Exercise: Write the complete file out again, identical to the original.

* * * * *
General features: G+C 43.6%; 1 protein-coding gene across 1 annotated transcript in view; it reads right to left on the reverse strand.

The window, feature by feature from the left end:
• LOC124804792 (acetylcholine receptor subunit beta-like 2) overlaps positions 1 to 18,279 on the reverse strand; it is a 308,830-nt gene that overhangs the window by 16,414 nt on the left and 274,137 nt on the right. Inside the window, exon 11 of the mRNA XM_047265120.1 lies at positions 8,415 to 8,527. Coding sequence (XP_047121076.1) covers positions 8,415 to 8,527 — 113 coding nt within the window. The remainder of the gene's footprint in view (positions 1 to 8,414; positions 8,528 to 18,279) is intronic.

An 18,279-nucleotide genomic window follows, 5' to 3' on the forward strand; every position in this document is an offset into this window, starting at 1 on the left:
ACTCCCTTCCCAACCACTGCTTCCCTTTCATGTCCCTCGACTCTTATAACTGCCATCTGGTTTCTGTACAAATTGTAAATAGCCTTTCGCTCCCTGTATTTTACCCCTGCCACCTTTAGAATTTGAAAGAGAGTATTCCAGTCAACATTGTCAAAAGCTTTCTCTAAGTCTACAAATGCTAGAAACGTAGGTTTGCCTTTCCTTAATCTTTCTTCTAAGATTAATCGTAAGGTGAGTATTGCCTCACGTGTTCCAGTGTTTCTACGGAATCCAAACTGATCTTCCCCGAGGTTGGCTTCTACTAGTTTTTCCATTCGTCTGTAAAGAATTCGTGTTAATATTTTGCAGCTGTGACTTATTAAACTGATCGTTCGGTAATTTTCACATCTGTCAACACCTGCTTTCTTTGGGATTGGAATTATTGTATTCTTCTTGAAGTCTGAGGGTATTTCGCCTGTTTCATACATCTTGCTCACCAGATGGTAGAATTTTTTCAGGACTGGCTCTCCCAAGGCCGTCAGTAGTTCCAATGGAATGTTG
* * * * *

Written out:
General features: G+C 43.6%; 1 protein-coding gene across 1 annotated transcript in view; it reads right to left on the reverse strand.

The window, feature by feature from the left end:
• LOC124804792 (acetylcholine receptor subunit beta-like 2) overlaps positions 1 to 18,279 on the reverse strand; it is a 308,830-nt gene that overhangs the window by 16,414 nt on the left and 274,137 nt on the right. Inside the window, exon 11 of the mRNA XM_047265120.1 lies at positions 8,415 to 8,527. Coding sequence (XP_047121076.1) covers positions 8,415 to 8,527 — 113 coding nt within the window. The remainder of the gene's footprint in view (positions 1 to 8,414; positions 8,528 to 18,279) is intronic.

An 18,279-nucleotide genomic window follows, 5' to 3' on the forward strand; every position in this document is an offset into this window, starting at 1 on the left:
ACTCCCTTCCCAACCACTGCTTCCCTTTCATGTCCCTCGACTCTTATAACTGCCATCTGGTTTCTGTACAAATTGTAAATAGCCTTTCGCTCCCTGTATTTTACCCCTGCCACCTTTAGAATTTGAAAGAGAGTATTCCAGTCAACATTGTCAAAAGCTTTCTCTAAGTCTACAAATGCTAGAAACGTAGGTTTGCCTTTCCTTAATCTTTCTTCTAAGATTAATCGTAAGGTGAGTATTGCCTCACGTGTTCCAGTGTTTCTACGGAATCCAAACTGATCTTCCCCGAGGTTGGCTTCTACTAGTTTTTCCATTCGTCTGTAAAGAATTCGTGTTAATATTTTGCAGCTGTGACTTATTAAACTGATCGTTCGGTAATTTTCACATCTGTCAACACCTGCTTTCTTTGGGATTGGAATTATTGTATTCTTCTTGAAGTCTGAGGGTATTTCGCCTGTTTCATACATCTTGCTCACCAGATGGTAGAATTTTTTCAGGACTGGCTCTCCCAAGGCCGTCAGTAGTTCCAATGGAATGTTG